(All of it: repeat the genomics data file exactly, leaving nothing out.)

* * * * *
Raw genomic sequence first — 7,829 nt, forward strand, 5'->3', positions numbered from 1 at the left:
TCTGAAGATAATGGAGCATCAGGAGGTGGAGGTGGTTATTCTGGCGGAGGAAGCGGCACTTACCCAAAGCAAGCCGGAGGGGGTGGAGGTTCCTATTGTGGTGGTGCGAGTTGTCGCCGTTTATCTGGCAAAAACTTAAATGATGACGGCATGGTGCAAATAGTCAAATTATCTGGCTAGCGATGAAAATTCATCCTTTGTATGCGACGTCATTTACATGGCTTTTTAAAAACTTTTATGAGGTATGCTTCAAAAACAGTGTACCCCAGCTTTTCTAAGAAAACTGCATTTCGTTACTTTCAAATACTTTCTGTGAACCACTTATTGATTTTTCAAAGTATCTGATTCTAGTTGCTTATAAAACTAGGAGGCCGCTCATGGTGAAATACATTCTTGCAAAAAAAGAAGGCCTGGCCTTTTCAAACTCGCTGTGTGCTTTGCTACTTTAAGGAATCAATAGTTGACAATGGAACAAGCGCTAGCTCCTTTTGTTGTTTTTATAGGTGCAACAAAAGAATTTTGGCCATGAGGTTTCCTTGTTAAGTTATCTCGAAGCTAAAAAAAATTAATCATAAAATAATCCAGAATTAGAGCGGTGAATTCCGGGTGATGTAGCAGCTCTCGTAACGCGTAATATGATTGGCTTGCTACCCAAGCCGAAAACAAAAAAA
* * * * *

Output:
Raw genomic sequence first — 7,829 nt, forward strand, 5'->3', positions numbered from 1 at the left:
TCTGAAGATAATGGAGCATCAGGAGGTGGAGGTGGTTATTCTGGCGGAGGAAGCGGCACTTACCCAAAGCAAGCCGGAGGGGGTGGAGGTTCCTATTGTGGTGGTGCGAGTTGTCGCCGTTTATCTGGCAAAAACTTAAATGATGACGGCATGGTGCAAATAGTCAAATTATCTGGCTAGCGATGAAAATTCATCCTTTGTATGCGACGTCATTTACATGGCTTTTTAAAAACTTTTATGAGGTATGCTTCAAAAACAGTGTACCCCAGCTTTTCTAAGAAAACTGCATTTCGTTACTTTCAAATACTTTCTGTGAACCACTTATTGATTTTTCAAAGTATCTGATTCTAGTTGCTTATAAAACTAGGAGGCCGCTCATGGTGAAATACATTCTTGCAAAAAAAGAAGGCCTGGCCTTTTCAAACTCGCTGTGTGCTTTGCTACTTTAAGGAATCAATAGTTGACAATGGAACAAGCGCTAGCTCCTTTTGTTGTTTTTATAGGTGCAACAAAAGAATTTTGGCCATGAGGTTTCCTTGTTAAGTTATCTCGAAGCTAAAAAAAATTAATCATAAAATAATCCAGAATTAGAGCGGTGAATTCCGGGTGATGTAGCAGCTCTCGTAACGCGTAATATGATTGGCTTGCTACCCAAGCCGAAAACAAAAAAA